“My next door neighbors, who have been together 32 years, plan to get married in September. DeBoer and Rowse plan to do the same. Most of the impact is yet to come. LGBTQ people will deal with divorces, property divisions, and support and parenting time disputes, just as straight couples have. Perhaps the most important real-world impact will be the ‘normalization’ of LGBTQ couples. There should be increased understanding and recognition than a woman can be the medical decision maker and next of kin for another woman and that a man can do the same for another man. As LGBTQ relationships become more ordinary, anti-LGBTQ violence and policy should become more and more extraordinary.
“Like many others, I had a very small part in this particular victory. I attended events to support the litigation, and expressed my personal support and encouragement to DeBoer and Rowse. In a more general way, I’ve been working for this change since 1980. I helped get ‘sexual orientation’ into Ferndale’s Public School policies back in the 1980s. I worked on Ferndale’s first civil rights ordinance. I was counsel for The Triangle Foundation for years and helped to litigate cases to stop the pogroms in Michigan against LGBTQ people. Each effort to raise visibility, protest oppression and fight back against injustice was a small step toward this event. Ironically, on the day there was a Marriage Equality demonstration outside the Federal Court, I was inside finalizing $150,000 settlement against Wayne County and Westland for their anti-gay harassment and arrest of a man in a park in a shameless and illegal ‘bag-a-fag’ bust. Michigan still has a law making unpaid oral sex a felony. Michigan still has an ‘Abominable and Detestable Crime Against Nature’ law. These laws MUST be repealed. There is a great deal more work to be done.”
Indeed there is, for it is still legal to fire someone for being gay in Michigan. Despite polls showing public support for statewide anti-discrimination protections, legislative action this session remains a long shot.
While the Supreme Court ruling was a big victory for members of the LGBT community, there is still a lot to be done in Michigan in order to make our state a truly accepting place, but lawmakers differ on what direction Michigan should go.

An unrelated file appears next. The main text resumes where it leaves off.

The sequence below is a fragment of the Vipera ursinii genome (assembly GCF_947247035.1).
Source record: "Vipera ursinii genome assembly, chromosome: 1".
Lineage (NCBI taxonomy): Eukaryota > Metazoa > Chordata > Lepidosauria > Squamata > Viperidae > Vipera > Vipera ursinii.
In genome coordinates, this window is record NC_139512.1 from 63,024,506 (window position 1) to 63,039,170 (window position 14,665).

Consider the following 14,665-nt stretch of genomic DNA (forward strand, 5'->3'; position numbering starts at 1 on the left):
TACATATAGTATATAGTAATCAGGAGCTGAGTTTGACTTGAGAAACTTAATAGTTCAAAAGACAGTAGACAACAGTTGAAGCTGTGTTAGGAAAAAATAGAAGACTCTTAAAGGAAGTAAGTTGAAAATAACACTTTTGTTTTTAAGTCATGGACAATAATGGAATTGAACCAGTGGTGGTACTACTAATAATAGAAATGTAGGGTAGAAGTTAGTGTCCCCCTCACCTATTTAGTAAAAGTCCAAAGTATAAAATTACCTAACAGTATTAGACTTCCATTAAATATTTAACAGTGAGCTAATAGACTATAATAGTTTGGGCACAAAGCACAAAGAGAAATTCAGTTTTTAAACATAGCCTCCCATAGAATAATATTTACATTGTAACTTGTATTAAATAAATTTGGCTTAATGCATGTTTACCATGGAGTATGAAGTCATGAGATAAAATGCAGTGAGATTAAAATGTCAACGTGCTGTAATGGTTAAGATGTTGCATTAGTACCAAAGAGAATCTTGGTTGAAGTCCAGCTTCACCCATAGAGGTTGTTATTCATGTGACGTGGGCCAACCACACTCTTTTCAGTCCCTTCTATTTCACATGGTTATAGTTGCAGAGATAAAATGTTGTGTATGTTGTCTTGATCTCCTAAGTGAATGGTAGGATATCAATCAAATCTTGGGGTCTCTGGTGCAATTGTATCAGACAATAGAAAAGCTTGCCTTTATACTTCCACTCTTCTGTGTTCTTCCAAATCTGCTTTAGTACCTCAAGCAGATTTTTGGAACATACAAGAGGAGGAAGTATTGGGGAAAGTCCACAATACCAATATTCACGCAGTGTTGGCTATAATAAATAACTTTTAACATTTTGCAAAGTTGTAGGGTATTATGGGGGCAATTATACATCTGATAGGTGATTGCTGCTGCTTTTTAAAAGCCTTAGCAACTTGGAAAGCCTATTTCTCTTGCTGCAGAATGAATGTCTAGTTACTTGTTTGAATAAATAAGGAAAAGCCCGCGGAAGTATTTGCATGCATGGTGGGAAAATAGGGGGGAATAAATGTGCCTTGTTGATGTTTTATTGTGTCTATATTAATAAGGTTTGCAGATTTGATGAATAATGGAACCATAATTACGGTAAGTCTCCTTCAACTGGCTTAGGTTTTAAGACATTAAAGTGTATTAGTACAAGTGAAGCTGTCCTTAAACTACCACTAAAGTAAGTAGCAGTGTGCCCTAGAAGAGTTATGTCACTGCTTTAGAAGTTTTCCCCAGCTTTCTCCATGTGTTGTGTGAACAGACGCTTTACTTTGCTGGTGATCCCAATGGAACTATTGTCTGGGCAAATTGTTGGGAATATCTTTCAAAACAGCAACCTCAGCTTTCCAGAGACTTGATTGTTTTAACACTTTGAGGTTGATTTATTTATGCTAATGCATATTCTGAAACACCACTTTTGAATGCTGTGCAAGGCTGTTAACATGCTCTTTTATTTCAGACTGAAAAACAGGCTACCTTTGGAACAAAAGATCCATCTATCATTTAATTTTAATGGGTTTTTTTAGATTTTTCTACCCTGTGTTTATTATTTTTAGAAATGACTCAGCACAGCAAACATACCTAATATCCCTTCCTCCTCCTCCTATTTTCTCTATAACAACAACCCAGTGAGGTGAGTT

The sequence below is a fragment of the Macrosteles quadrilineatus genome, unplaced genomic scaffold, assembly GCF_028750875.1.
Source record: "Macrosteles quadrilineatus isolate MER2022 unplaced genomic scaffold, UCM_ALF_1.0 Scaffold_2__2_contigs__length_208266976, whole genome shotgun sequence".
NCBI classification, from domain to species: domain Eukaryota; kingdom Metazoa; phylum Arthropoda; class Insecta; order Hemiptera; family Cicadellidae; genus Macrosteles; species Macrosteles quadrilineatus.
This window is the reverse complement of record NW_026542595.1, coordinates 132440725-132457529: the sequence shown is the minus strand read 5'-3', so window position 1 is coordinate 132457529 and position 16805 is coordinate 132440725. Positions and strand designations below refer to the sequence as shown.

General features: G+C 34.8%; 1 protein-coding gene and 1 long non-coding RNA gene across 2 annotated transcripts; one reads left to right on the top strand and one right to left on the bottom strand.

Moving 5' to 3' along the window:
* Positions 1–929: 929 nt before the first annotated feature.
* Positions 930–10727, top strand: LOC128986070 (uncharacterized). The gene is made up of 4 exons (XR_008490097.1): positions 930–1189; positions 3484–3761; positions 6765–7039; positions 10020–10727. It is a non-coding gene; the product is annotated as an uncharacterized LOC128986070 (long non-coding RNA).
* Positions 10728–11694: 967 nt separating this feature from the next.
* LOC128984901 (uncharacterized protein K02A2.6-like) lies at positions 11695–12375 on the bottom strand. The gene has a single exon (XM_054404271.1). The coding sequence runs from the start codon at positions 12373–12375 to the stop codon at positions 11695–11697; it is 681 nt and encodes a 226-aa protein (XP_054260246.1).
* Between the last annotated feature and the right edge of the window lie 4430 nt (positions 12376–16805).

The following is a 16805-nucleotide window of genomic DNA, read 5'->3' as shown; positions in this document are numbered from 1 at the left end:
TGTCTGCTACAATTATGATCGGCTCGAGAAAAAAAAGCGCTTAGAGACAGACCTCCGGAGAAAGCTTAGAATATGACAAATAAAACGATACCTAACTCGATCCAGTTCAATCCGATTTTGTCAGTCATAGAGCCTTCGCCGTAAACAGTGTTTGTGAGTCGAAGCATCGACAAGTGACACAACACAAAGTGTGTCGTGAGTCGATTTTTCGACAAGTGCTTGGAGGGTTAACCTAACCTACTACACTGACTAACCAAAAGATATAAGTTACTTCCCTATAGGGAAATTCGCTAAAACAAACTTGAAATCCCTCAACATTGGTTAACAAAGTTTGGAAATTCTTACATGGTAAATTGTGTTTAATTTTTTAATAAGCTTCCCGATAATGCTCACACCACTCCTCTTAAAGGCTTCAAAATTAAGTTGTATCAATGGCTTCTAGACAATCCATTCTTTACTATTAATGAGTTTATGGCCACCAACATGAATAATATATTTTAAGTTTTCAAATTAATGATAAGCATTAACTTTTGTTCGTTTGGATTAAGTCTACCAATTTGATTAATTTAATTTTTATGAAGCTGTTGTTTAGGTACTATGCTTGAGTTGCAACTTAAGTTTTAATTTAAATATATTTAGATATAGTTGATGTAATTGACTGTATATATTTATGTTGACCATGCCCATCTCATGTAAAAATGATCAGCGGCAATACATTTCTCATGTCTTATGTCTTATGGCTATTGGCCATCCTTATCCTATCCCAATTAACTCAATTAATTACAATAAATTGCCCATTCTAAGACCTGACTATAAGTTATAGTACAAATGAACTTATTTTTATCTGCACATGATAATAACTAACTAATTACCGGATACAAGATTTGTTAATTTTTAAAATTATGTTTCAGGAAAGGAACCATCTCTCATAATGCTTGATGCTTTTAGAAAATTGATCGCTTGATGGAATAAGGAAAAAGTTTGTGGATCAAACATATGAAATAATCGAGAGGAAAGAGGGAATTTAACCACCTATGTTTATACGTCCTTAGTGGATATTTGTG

Former Ferndale Mayor Craig Covey lent his highly qualified commentary. His personal journey fighting for LGBTQ rights his entire life has finally culminated in an intimate victory that has vindicated his private and personal aspirations therein. His pragmatic view on its coming about differs slightly from Judge Serra’s.
“I started working on gay rights back in 1976 at the age of 19 and we were working on just being respected and not being called fags and getting beat up. Back then it was illegal to have gay sex and we couldn’t be protected in jobs, housing, the military, or anywhere else. But I knew we would make progress and it has been steady and continual. From the end of sodomy laws in the 90’s to civil rights state by state and then having stars on TV like Ellen Degeneres and others to the recent ending of the military ban. Gay marriage was always coming. But it didn’t come from elected politicians and established gay rights organizations. It came from grass roots activists and individuals fighting door to door and neighborhood to neighborhood, and by young people of the millennial generation saying that discrimination was over.”
While 39 cities throughout Michigan, including East Lansing, already have some form of nondiscrimination ordinance in place that prohibits discrimination based on sexual orientation in either housing, employment, public accommodations/services or some combination of those, Michigan as a whole has not made these adaptations yet. Michigan is one of 28 states without a law prohibiting discrimination in housing based on sexual orientation, and one of 29 states without a law prohibiting employment discrimination based on sexual orientation, according to the Humans Rights Campaign. And while the fight for equality throughout Michigan and the country continue, it feels less of a struggle than an optimistic battle given the landmark decision. The future looks bright for human equality now and the rights and laws will follow suit in the wake of the good fight.